IOC-USOC revenue deal done; US can bid for games

International and U.S. Olympic leaders finalized a new revenue-sharing agreement on Thursday that ends years of acrimony between the powerful bodies and clears the way for future American bids for the games.

After years of protracted negotiations, the two sides signed a long-term agreement that will reduce the USOC's future percentage share of TV and marketing revenues — a breakthrough that helps bring the U.S. back into the international fold.

"This is a very happy moment," IOC President Jacques Rogge said. "This agreement will definitely strengthen both sides."

USOC chairman Larry Probst called it a "terrific arrangement for both the IOC and the USOC, a great outcome for the Olympic movement around the world."

The deal, which runs until 2040, resolves the long-running dispute over the U.S. share of Olympic television and sponsorship revenues that soured relations and undermined recent American bids for the games.

The USOC had said repeatedly it will not bid again until the revenue issue was resolved. With a deal in place, the U.S. will consider whether to bid for the 2022 Winter Games or 2024 Summer Olympics.

"We hope this has removed a road block from a successful bid for the United States," Probst said, adding that the USOC would hold a board meeting in San Francisco next month to consider how to move forward.

Lingering international resentment over the U.S. share of revenues was a key factor in New York's failed bid for the 2012 Olympics and Chicago's stinging first-round elimination in the vote for the 2016 Games.

The U.S. last hosted the Summer Olympics in 1996 in Atlanta and last staged the Winter Games in 2002 in Salt Lake City.

"We're now where we ought to be," said U.S. IOC member Anita DeFrantz, who also sits on the USOC board. "In my opinion, there is no longer any barrier (to a bid) or bad will."

Under a long-standing contract, the USOC has received a 20 percent share of global sponsorship revenue and a 12.75 percent cut of U.S. broadcast rights deals. The IOC believed the U.S. share, set out in an open-ended contract dating to 1996, was excessive and should be renegotiated.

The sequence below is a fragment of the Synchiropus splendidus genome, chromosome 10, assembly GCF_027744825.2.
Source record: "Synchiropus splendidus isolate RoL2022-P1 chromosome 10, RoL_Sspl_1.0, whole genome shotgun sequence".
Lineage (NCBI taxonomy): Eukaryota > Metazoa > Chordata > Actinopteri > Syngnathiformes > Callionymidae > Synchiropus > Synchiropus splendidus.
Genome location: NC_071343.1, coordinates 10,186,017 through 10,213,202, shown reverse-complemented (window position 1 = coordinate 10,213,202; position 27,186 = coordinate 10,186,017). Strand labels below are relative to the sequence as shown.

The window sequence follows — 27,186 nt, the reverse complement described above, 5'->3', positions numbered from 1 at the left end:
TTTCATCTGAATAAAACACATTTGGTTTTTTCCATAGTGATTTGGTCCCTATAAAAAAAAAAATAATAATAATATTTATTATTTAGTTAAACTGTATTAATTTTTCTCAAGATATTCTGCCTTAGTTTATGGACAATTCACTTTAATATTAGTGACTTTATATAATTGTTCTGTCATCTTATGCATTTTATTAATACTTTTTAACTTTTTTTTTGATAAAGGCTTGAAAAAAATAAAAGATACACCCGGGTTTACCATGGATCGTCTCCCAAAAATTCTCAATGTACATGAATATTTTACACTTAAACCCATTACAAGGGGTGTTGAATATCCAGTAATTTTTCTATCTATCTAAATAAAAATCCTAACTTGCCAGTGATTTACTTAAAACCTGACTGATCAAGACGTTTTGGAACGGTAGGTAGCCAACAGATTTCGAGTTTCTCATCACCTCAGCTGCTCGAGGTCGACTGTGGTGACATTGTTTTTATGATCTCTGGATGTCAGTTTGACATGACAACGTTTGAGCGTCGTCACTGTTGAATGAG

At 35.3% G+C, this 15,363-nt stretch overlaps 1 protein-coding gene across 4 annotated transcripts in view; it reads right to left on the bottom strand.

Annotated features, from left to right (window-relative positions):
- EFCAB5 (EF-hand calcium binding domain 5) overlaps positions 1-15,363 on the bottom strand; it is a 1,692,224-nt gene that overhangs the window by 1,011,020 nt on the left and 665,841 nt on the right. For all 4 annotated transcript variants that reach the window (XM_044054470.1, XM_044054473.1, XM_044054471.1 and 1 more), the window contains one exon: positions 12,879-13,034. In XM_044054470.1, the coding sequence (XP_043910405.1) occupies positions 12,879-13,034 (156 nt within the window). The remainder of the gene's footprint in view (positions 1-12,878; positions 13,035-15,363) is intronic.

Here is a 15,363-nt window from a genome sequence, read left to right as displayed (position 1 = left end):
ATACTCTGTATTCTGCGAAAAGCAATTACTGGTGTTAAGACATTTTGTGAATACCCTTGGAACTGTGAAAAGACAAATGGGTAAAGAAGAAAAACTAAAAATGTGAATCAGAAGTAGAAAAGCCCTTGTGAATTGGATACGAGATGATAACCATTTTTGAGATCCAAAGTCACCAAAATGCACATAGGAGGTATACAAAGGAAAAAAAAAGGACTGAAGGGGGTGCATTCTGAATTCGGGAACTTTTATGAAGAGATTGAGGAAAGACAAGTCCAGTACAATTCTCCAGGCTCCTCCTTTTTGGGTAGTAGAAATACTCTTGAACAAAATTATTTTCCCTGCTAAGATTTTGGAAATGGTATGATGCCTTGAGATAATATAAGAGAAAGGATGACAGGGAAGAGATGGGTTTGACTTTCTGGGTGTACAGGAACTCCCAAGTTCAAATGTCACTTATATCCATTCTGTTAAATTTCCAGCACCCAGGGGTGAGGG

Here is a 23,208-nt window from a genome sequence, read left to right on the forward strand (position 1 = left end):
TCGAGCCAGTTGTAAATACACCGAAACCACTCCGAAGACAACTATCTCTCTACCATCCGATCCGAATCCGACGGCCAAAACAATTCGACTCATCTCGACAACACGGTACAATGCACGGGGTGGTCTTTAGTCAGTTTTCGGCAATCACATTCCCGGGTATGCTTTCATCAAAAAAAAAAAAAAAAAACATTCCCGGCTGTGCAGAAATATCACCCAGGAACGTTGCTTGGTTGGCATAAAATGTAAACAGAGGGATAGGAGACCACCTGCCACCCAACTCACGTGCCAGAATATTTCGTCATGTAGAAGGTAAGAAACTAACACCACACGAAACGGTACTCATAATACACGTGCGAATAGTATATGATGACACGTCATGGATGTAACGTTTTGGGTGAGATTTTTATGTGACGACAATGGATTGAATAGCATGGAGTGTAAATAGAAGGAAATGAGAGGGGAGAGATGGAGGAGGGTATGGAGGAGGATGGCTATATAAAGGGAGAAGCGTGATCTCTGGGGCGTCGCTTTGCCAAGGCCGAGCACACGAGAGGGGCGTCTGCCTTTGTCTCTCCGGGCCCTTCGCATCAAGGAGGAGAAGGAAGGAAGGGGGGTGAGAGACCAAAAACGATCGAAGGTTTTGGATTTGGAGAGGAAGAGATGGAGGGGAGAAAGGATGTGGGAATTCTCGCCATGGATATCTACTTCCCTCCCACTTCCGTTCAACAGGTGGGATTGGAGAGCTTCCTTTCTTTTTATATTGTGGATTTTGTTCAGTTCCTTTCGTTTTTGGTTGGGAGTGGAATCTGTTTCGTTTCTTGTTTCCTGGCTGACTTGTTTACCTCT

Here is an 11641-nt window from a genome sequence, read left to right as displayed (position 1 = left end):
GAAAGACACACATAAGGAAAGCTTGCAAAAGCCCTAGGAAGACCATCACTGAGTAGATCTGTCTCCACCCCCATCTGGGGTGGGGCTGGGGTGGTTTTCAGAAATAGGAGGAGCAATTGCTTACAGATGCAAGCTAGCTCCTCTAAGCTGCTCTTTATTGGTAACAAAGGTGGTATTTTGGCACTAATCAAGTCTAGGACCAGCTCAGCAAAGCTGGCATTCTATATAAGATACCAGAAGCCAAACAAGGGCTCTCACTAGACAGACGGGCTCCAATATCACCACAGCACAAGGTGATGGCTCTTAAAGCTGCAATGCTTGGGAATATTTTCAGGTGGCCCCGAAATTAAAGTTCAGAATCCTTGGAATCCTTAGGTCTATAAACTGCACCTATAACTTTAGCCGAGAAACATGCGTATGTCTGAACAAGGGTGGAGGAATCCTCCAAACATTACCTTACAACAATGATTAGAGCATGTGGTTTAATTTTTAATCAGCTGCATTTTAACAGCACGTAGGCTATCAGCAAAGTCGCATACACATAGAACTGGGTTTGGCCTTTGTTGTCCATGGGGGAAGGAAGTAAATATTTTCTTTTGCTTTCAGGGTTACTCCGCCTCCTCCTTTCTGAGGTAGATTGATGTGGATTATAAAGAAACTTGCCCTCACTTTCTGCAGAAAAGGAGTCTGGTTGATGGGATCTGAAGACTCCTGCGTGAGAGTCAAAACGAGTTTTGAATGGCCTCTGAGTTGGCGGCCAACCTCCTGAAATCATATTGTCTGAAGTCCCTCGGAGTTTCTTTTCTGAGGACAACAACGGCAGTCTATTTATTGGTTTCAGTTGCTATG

The current U.S. share will remain the same until the new terms come into effect in 2020.

From then, the USOC will receive "a smaller percentage once some minimums are reached," IOC finance commission chairman Richard Carrion said.

"The percentage of both the U.S. broadcast rights and TOP (sponsorship program) will reduce," he said.

Carrion said the deal also sets out new procedures for USOC involvement in negotiations of U.S. TV rights.

IOC and USOC officials declined to give specific figures of the agreement at the news conference, but The Associated Press learned details of the terms.

According to several senior officials with knowledge of the contract, the USOC will retain the revenue it currently receives but its TV rights share will be reduced to 7 percent on any increases in broadcast deals and its marketing share cut in half to 10 percent on increases in sponsorship revenue.

The officials spoke on condition of anonymity because the terms were not being made public.

In addition, the USOC agreed to contribute to the administrative costs of staging the Olympics — $15 million through 2020 and $20 million after 2020, the officials said. The contract also covers issues related to ownership of Olympic rights, trademarks and historic TV footage.

"We went into these negotiations with the objective of addressing the key issues important to the IOC and to ensure the financial well-being of the USOC on a long-term basis," Probst said. "I think we were able to accomplish both parts of that equation."

Among the U.S. cities that have expressed early interest in bidding for the 2022 Winter Olympics are Salt Lake City; Denver; Reno-Lake Tahoe, Nevada; and Bozeman, Montana. Dallas is among those interested in the 2024 Summer Olympics, while New York, Chicago and Los Angeles could also be potential candidates.

Talks to reach a settlement have been going on for more than two years. The deal was essentially sealed when IOC director general Christophe De Kepper traveled to Washington last week to meet with Blackmun and tie up the final details. Both men got the backing of their respective boards.

The new sign of goodwill between the IOC and USOC was evident immediately after the signing of the contract.

IOC Vice President Thomas Bach, a leading contender to succeed Rogge when he steps down in 2013, approached Probst in the lobby of the convention hall and said: "Hey partner. Congratulations."